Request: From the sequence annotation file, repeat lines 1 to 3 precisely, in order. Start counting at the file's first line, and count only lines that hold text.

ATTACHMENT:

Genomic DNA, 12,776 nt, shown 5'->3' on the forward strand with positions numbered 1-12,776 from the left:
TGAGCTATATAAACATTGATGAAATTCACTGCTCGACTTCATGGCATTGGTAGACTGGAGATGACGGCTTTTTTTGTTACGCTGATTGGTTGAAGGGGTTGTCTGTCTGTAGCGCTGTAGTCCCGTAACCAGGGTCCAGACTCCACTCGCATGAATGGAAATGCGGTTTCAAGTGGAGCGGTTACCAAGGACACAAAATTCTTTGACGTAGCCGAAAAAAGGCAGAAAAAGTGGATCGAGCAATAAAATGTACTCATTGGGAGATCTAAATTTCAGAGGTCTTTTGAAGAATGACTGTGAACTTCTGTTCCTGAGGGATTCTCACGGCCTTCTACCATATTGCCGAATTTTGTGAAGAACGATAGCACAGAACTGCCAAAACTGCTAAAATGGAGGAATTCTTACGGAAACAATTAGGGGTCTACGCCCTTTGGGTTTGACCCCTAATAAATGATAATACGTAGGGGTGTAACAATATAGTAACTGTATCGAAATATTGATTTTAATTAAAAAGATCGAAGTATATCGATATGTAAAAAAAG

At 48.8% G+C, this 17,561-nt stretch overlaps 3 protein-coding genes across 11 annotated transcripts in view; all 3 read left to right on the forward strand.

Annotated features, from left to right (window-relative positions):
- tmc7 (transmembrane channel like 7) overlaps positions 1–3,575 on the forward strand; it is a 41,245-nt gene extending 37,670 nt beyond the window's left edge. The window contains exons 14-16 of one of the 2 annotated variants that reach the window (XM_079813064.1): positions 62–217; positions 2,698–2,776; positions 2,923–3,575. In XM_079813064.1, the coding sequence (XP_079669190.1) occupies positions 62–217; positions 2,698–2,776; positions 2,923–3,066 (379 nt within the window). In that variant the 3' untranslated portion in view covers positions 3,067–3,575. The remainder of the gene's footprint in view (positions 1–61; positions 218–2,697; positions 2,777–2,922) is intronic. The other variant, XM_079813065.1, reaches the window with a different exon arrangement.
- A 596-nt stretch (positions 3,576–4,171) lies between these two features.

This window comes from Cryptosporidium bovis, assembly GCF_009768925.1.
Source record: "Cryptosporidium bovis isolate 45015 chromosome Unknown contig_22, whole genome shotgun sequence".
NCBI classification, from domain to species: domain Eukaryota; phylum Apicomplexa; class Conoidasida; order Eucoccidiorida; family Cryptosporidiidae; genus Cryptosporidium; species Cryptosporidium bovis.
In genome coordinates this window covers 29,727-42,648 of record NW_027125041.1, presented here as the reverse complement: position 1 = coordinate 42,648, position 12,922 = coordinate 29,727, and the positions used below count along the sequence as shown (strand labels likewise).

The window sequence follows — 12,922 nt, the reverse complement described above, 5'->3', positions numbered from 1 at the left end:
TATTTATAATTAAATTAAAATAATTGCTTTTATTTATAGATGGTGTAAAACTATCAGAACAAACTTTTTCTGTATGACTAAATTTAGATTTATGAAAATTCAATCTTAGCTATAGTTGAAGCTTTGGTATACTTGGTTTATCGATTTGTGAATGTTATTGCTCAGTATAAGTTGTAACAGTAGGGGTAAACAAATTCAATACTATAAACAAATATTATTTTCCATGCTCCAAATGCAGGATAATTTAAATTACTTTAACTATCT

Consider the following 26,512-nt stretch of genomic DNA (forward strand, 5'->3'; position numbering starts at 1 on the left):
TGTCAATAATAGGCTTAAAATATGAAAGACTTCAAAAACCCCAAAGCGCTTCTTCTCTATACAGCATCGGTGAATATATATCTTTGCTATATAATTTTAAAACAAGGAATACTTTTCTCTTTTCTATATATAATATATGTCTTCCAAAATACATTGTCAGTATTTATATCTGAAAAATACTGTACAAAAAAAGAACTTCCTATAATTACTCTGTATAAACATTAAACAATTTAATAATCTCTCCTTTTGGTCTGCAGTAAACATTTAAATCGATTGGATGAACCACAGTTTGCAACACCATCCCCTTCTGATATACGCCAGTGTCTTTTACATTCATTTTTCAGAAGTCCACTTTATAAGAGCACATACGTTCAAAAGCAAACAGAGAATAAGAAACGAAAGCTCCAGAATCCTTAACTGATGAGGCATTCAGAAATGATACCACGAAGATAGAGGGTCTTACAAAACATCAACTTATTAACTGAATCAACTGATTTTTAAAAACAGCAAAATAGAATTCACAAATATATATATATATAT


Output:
Genomic DNA, 12,776 nt, shown 5'->3' on the forward strand with positions numbered 1-12,776 from the left:
TGAGCTATATAAACATTGATGAAATTCACTGCTCGACTTCATGGCATTGGTAGACTGGAGATGACGGCTTTTTTTGTTACGCTGATTGGTTGAAGGGGTTGTCTGTCTGTAGCGCTGTAGTCCCGTAACCAGGGTCCAGACTCCACTCGCATGAATGGAAATGCGGTTTCAAGTGGAGCGGTTACCAAGGACACAAAATTCTTTGACGTAGCCGAAAAAAGGCAGAAAAAGTGGATCGAGCAATAAAATGTACTCATTGGGAGATCTAAATTTCAGAGGTCTTTTGAAGAATGACTGTGAACTTCTGTTCCTGAGGGATTCTCACGGCCTTCTACCATATTGCCGAATTTTGTGAAGAACGATAGCACAGAACTGCCAAAACTGCTAAAATGGAGGAATTCTTACGGAAACAATTAGGGGTCTACGCCCTTTGGGTTTGACCCCTAATAAATGATAATACGTAGGGGTGTAACAATATAGTAACTGTATCGAAATATTGATTTTAATTAAAAAGATCGAAGTATATCGATATGTAAAAAAAG

At 48.8% G+C, this 17,561-nt stretch overlaps 3 protein-coding genes across 11 annotated transcripts in view; all 3 read left to right on the forward strand.